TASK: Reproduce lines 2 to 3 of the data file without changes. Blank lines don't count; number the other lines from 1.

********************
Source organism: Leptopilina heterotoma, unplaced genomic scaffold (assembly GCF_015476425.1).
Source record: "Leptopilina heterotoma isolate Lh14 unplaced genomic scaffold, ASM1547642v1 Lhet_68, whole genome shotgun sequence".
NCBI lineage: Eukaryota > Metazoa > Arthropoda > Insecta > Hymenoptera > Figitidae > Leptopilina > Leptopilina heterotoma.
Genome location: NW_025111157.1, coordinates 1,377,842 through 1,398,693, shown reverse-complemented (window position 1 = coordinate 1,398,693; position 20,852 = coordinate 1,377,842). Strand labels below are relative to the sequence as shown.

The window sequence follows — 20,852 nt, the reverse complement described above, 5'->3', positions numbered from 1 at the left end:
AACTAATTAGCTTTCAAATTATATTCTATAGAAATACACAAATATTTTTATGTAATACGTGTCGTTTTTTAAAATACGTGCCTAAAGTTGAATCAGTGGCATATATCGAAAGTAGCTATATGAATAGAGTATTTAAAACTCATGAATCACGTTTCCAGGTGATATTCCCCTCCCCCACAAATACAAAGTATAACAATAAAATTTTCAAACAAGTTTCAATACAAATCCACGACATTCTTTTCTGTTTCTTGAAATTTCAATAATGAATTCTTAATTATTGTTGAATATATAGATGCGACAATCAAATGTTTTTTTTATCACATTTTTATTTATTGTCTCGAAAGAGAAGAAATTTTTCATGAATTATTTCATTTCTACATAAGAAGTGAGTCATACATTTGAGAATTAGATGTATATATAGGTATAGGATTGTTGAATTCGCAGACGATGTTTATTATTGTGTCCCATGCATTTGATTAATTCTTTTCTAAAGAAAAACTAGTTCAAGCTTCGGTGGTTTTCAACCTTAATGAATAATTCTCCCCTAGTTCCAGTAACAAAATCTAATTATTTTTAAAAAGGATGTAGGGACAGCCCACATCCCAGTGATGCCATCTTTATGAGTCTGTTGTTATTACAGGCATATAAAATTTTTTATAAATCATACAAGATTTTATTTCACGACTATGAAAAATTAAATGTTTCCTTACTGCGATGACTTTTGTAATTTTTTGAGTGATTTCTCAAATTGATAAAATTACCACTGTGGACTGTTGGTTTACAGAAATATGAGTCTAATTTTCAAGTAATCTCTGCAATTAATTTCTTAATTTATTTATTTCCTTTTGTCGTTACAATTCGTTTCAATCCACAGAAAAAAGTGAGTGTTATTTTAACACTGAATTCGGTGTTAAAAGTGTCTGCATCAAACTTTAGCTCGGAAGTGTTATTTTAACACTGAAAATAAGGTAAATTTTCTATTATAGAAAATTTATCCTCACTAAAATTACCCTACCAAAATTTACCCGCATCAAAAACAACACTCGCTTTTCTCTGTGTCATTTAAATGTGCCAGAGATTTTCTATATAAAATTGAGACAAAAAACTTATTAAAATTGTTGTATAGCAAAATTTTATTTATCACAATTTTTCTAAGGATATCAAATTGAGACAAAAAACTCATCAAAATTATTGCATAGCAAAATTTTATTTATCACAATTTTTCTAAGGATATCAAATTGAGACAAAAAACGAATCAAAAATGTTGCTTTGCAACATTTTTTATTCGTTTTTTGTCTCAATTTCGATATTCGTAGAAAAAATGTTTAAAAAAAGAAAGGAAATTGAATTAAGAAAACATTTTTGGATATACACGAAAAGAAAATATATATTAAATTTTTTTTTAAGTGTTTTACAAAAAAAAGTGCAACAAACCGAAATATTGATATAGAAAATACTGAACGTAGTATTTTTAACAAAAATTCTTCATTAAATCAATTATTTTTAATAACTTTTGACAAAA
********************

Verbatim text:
Source record: "Leptopilina heterotoma isolate Lh14 unplaced genomic scaffold, ASM1547642v1 Lhet_68, whole genome shotgun sequence".
NCBI lineage: Eukaryota > Metazoa > Arthropoda > Insecta > Hymenoptera > Figitidae > Leptopilina > Leptopilina heterotoma.